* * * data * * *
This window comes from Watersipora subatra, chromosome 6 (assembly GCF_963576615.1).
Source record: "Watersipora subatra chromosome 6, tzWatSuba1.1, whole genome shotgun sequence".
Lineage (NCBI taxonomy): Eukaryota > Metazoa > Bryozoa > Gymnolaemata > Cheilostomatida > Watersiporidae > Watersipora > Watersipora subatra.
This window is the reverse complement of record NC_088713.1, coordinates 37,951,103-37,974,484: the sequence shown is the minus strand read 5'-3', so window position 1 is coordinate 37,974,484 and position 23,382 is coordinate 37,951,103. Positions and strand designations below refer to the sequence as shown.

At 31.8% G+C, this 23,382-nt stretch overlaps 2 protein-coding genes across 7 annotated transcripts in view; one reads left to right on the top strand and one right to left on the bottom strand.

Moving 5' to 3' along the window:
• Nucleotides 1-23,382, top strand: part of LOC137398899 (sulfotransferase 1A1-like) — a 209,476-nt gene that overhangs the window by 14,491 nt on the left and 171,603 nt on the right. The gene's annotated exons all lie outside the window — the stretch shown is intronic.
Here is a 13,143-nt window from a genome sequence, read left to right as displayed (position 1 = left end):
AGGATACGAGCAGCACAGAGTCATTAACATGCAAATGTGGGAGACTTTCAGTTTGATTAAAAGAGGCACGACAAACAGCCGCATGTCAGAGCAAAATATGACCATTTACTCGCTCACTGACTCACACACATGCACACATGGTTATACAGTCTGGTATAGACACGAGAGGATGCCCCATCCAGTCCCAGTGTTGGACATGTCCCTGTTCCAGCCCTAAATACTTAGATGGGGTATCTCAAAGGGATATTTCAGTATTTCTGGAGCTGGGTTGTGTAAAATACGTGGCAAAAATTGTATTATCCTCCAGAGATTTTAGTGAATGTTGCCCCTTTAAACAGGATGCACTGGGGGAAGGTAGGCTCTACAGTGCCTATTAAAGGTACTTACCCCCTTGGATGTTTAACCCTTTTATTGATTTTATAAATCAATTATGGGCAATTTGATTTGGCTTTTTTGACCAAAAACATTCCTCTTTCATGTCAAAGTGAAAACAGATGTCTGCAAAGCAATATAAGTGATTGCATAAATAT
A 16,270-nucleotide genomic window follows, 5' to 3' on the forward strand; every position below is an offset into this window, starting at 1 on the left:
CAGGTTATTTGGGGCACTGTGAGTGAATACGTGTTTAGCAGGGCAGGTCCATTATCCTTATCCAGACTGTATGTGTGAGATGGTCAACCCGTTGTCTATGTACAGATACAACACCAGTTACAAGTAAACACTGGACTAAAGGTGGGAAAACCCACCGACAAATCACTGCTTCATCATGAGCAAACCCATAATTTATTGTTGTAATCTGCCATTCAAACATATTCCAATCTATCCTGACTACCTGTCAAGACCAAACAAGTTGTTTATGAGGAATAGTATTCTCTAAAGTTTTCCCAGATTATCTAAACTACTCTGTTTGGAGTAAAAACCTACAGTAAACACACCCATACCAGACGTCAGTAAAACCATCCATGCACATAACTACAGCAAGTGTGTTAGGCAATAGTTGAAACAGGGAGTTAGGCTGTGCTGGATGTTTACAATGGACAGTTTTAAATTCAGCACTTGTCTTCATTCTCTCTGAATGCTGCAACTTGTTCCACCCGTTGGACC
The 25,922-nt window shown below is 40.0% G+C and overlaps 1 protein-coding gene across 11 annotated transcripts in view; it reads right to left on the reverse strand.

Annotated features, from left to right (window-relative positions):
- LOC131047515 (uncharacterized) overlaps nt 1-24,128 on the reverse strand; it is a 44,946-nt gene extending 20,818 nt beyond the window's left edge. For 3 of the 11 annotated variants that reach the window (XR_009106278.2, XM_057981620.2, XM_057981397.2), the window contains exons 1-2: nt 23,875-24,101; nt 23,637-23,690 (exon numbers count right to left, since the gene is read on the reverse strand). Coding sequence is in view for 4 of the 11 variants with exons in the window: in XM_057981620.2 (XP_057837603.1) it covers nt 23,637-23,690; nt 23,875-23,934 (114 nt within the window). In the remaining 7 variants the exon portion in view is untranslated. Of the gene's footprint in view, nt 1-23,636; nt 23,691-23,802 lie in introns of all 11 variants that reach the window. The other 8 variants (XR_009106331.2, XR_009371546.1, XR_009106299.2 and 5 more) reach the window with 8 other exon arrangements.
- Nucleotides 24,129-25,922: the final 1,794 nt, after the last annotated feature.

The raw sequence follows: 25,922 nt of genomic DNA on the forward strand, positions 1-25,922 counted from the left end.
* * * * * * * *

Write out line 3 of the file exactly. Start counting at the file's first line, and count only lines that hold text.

Lineage (NCBI taxonomy): Eukaryota > Metazoa > Bryozoa > Gymnolaemata > Cheilostomatida > Watersiporidae > Watersipora > Watersipora subatra.